When I was an Inspector I used to love visiting the chemical plants. I watched new technology create plastics as hard as steel, new steels being made that lasted longer and resisted corrosion and watched new vehicles become more fuel efficient with computerization. When I grew up in the 60’s and 70’s, no one would have dreamed about getting 300 horsepower out of a car that got 30 miles per gallon but computers made this all possible. Technology is a wonderful thing but all the technology above is targeted towards a specific constituency. There was a need before there was a technology for the most part.
I can also tell you that there is nothing more frustrating than watching government technology grow by leaps and bounds, leaving its constituents behind, costing taxpayers time and money both directly and indirectly. Try using a website that has only been optimized for the latest version of Windows Explorer with another Browser such as Chrome or Firefox and you will miss important content, usually of course, the content you are looking for. If there is anything more frustrating than receiving a reply back from a civil servant in Word 2010 when you’re working with Word 2003, I want to know what it is. What’s worse, is that most government employees are not conversant with the features of the current version of their software before the latest version is imposed upon them and their unsuspecting constituents, who keep paying for the cost of the upgrades in time, lost productivity and frustration.
Back in the dark ages, one of my concurrent duties as a manager was to take over an IT Dept that was on the brink…I couldn’t figure out why we were buying computer monitors capable of displaying 64 million colors when most were used for word processing; I couldn’t figure out why I needed hi-speed hard drives when I wasn’t crunching numbers and above all, I couldn’t figure out why I was buying new word processing software every year when we just finished class for the current version. We saved the taxpayers a lot of money…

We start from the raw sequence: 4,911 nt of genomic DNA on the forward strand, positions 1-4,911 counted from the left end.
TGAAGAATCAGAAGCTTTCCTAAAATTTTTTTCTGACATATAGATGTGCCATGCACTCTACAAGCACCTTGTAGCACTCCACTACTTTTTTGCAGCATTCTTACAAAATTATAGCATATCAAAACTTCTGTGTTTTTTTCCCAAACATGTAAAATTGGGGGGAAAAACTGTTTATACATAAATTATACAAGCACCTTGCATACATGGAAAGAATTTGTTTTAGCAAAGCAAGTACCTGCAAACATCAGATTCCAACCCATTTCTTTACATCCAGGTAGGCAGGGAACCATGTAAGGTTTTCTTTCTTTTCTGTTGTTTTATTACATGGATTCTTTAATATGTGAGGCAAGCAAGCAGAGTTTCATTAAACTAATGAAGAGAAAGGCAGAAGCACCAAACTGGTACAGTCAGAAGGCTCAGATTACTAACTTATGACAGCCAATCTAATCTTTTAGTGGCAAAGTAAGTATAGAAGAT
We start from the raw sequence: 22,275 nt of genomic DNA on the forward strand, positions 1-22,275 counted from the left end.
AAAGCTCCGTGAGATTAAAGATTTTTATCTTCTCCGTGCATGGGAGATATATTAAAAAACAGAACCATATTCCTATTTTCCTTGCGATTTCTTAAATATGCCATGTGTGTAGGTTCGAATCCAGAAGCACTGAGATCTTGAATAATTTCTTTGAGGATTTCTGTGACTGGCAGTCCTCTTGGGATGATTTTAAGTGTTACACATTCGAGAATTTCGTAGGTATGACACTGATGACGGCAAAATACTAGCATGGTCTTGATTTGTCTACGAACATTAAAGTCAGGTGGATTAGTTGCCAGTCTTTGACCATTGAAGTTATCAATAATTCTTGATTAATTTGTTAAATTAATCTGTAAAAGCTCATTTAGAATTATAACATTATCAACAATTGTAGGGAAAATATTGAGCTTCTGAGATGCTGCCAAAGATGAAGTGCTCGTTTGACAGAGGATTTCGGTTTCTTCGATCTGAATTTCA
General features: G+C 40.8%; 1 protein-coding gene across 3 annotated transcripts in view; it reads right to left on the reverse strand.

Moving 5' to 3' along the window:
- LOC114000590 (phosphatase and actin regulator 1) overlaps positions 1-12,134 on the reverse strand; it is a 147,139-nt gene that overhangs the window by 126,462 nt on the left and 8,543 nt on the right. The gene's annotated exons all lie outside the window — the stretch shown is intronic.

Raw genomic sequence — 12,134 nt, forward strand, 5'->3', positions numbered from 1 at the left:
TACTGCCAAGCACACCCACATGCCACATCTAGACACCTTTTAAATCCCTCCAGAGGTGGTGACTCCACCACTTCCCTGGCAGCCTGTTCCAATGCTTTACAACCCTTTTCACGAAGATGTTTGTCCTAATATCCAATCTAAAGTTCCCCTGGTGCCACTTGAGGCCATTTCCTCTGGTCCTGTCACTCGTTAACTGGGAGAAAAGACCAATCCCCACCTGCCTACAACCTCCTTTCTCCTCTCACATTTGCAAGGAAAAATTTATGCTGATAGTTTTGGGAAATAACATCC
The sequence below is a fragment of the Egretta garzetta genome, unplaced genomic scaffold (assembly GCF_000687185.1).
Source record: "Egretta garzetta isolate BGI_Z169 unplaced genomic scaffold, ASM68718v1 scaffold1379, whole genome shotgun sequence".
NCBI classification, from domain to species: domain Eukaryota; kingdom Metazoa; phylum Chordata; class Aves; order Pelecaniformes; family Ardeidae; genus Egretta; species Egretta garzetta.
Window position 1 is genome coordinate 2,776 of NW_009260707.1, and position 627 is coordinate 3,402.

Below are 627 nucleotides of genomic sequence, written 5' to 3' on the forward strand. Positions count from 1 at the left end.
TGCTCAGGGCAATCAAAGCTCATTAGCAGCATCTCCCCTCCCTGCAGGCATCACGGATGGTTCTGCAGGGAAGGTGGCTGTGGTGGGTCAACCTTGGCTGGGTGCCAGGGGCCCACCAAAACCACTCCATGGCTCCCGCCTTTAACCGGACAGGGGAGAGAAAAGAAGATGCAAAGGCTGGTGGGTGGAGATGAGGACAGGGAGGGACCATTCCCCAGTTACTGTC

I am not against technology but I am against leaving the people that you serve without a reliable line of communication. Before an Agency IT person buys another piece of software, because some magazine recommended it or they have been assimilated into the cult that is Apple and Microsoft, look at your constituents. Look at what they need and the cost for the constituents to convert to the latest software. We look at cost/benefit analysis in all sorts of areas of government…why not here? Above all, if you have something that is serving the people well, internally and externally, leave it alone. Being ahead of the curve sometimes means leaving the people you serve behind and for government to be effective and meaningful shouldn’t we all get there……together.
JC, fantastic article. You have a unique perspective that many of us don’t. We’ve become a culture obsessed with the latest and greatest. All the marketing, advertising and sales pitches have conditioned us to think that if we don’t have the latest version, we’re missing out on something. This is particularly true on the consumer side of tech. Is there really that much functional difference between an iPad 2 and iPad 3?
Point well made. I work in Public Health and with the current trend in eHealth everything is being pushed to the web. I constantly hear “well…they can always go to the internet to find…” While it is impressive that 82% of households have internet access, the other 18% comprise roughly 65 million people. Furthermore, of the 82% how many of those homes have only one person the is tech savvy? I am also completely behind technological advances, internet colaboration and social media. But how about those who are being left behind in this technological iceflow?
How do we reach them? I would be interested in hearing how others propose to address this population. My fear is that those of us who understand this shortfall are few in number and will be overshadowed by the Tech Revolution. Any thoughts?
Ahhh, the sound of the customer perspective. Great message that I would hope all involved in the areas of communiation and engagement are familiar. Another common phrase in Aus is that those wilthout can access it through our public library systems.
Will watch attentively to see if there are innovative solutions proposed to Elizabeth’s last questions.